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to the base hospital at Camp Custer, Mich., remaining there until August 2, 1918, when he was assigned to the 10th Infantry as regimental surgeon for a short time. From there he went to the 77th Infantry and received his honorable discharge December 6, 1918. He was united in marriage December 16, 1909, to Miss Rebecca Bell and to them one child was born, Oliver Clark. By a former marriage two children were born, Wilma Clare and Llewellyn Oscar. He is a member of the Butler County, the Union District Medical societies and American Medical association, having been president for the former organization one year and secretary-treasurer four years. Although he has never been active in politics he is identified with the Republican party and is a Thirty-second degree Mason.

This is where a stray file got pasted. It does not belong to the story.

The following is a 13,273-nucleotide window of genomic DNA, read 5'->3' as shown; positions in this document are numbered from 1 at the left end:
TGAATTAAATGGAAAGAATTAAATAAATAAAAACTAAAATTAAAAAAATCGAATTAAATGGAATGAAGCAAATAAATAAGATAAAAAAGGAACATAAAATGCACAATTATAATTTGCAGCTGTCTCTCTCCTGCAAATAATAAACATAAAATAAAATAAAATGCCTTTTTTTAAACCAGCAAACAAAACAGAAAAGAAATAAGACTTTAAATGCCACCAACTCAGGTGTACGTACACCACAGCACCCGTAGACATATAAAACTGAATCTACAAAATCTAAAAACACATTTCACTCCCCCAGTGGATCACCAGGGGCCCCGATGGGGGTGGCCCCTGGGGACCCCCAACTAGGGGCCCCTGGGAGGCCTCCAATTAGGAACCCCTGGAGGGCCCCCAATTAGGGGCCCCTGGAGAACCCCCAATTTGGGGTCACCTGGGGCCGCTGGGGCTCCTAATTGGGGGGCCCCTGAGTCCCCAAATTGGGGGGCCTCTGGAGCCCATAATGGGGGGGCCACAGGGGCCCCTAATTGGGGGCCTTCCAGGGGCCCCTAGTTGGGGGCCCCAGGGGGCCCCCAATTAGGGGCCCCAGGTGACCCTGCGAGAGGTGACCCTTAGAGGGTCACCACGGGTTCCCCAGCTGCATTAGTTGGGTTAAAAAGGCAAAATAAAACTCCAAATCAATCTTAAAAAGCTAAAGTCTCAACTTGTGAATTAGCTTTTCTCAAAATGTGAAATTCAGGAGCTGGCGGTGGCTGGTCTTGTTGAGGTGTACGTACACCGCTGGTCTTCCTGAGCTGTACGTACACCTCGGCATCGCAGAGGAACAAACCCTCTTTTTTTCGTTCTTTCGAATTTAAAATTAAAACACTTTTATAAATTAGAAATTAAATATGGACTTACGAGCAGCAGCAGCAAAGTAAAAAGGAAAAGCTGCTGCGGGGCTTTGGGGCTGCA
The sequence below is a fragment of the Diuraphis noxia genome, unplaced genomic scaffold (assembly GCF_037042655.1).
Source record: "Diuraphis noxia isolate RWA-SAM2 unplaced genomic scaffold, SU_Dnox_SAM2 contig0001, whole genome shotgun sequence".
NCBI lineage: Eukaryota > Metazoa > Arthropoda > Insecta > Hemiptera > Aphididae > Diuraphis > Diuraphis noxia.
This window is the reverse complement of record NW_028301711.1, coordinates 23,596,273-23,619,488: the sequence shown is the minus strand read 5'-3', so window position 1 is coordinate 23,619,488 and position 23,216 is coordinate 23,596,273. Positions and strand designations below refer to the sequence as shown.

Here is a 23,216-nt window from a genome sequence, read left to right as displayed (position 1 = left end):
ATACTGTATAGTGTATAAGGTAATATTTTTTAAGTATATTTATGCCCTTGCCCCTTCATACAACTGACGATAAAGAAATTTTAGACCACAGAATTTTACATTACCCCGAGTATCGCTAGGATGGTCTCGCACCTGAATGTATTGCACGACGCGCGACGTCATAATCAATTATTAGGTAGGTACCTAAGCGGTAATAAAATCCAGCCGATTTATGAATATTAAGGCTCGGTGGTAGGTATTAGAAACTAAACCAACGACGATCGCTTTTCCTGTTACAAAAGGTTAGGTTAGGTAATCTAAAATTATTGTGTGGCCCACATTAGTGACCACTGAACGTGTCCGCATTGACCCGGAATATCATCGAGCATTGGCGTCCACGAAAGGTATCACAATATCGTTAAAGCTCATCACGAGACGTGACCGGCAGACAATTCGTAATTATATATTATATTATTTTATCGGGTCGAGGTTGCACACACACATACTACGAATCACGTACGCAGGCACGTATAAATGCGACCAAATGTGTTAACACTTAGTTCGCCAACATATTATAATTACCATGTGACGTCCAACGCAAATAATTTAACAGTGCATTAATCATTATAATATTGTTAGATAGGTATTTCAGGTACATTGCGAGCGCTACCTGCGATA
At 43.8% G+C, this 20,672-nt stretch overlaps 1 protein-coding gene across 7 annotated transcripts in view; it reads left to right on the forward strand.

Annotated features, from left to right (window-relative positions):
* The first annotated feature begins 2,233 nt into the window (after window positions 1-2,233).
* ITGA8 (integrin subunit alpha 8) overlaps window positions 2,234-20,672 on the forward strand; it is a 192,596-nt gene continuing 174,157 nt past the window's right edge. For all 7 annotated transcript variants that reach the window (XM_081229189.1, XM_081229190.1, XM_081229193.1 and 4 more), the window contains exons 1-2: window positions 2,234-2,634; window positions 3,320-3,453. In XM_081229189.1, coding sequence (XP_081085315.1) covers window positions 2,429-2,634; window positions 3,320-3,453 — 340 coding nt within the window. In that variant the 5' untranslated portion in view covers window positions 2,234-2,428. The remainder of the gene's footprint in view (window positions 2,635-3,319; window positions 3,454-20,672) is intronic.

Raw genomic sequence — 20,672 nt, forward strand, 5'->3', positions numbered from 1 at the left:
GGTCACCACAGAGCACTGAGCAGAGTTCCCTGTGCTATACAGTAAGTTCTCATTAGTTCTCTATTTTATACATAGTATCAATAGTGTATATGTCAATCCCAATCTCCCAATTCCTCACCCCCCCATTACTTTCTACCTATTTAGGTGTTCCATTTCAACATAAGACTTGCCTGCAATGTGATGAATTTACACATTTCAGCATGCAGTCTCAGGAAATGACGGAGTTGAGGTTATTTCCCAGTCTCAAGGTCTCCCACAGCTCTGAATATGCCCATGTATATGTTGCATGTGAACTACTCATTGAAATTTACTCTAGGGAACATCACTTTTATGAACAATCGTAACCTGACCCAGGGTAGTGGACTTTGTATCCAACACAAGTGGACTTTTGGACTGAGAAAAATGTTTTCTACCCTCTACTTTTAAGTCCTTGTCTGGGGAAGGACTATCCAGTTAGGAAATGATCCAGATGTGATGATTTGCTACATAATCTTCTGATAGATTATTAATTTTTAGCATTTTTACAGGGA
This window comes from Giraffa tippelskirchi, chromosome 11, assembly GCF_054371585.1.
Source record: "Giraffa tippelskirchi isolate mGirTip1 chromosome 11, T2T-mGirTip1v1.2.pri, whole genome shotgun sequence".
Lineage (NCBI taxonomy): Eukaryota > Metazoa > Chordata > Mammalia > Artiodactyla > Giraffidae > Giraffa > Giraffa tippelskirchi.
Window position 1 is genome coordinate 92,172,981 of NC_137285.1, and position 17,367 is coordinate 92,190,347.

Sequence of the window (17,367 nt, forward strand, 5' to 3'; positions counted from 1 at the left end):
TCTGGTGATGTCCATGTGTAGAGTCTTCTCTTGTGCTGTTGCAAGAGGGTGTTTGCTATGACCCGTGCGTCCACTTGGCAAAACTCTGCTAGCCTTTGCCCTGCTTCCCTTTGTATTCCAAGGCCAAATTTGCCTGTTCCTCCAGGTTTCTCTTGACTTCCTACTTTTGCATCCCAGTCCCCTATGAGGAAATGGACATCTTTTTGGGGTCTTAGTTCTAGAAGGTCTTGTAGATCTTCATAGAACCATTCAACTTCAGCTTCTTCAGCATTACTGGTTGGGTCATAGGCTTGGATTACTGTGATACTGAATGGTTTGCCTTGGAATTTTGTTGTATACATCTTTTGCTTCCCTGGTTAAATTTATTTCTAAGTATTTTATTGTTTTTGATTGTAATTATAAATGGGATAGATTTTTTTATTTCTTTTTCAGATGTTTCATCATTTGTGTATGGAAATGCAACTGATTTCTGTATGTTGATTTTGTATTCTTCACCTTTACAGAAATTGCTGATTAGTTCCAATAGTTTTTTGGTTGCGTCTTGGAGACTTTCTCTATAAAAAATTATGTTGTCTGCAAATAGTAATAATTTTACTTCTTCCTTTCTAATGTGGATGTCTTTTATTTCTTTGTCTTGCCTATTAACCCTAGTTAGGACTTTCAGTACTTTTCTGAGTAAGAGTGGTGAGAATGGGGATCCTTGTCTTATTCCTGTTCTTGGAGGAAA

William J. Griffith - This sterling citizen of Middletown, where he is identified with the American Rolling mill, was born at Brady Bend, Armstrong county, Pa., October 26, 1870, a son of John and Mary (Morgan) Griffiths, the former a native of Wales and the latter of Pennsylvania. John Griffiths came to the United States as a lad of six years, and when he had attained young manhood became connected with the Great Western Iron works at Brady Bend, Pa. He was thus employed when the Civil war came on, and enlisted in the 104th Pennsylvania Volunteers, known as the White Horse Infantry. At the expiration of his term of service, he re-enlisted, this time as a member of Company A, 107th regiment, Pennsylvania Volunteer Infantry, and served until the close of the struggle, making an excellent record for bravery and fidelity to duty. Under General Reynolds, his regiment was among the first troops in the field at the battle of Gettysburg, where his command lost its leader. His military career closed, Mr. Griffiths returned to his home community, where he resumed work at his trade, and so continued until his death in 1883. The loss of his father when he was but thirteen years of age cut short the educational training of William J. Griffiths, who at that time started to work as a newsboy in his home town. Later he was attracted to railroad life and for seven years was employed in construction work on the Pennsylvania railroad. Next, he entered the sheet mills at Apollo., Pa., whence he went to Buffalo, N. Y., and in 1911 came to Middletown, where he entered the service of the American Rolling mill, with which he has since been identified as a sheet roller. He has gained and held the full confidence of his employers through faithful and skilled service and conscientious application to the duties of his position. Mr. Griffiths was married to Maude, daughter of Reuben and Sarah (Jackson) Kuhns, who had two sisters, Madge and Myrtle, the latter of whom married Will Shane of Apollo, Pa. Laverne, one of the daughters of Mr. and Mrs. Griffiths, died April 14, 1907; Hazel, the other daughter, is attending high school. Both the grandfather and father of Mrs. Griffiths served as soldiers during the war between the North and the South. During the period that the United States was a participant in the great war in Europe, Mr. Griffiths was very actively engaged in behalf of the various movements connected with war relief. He also was a champion of the dry movement which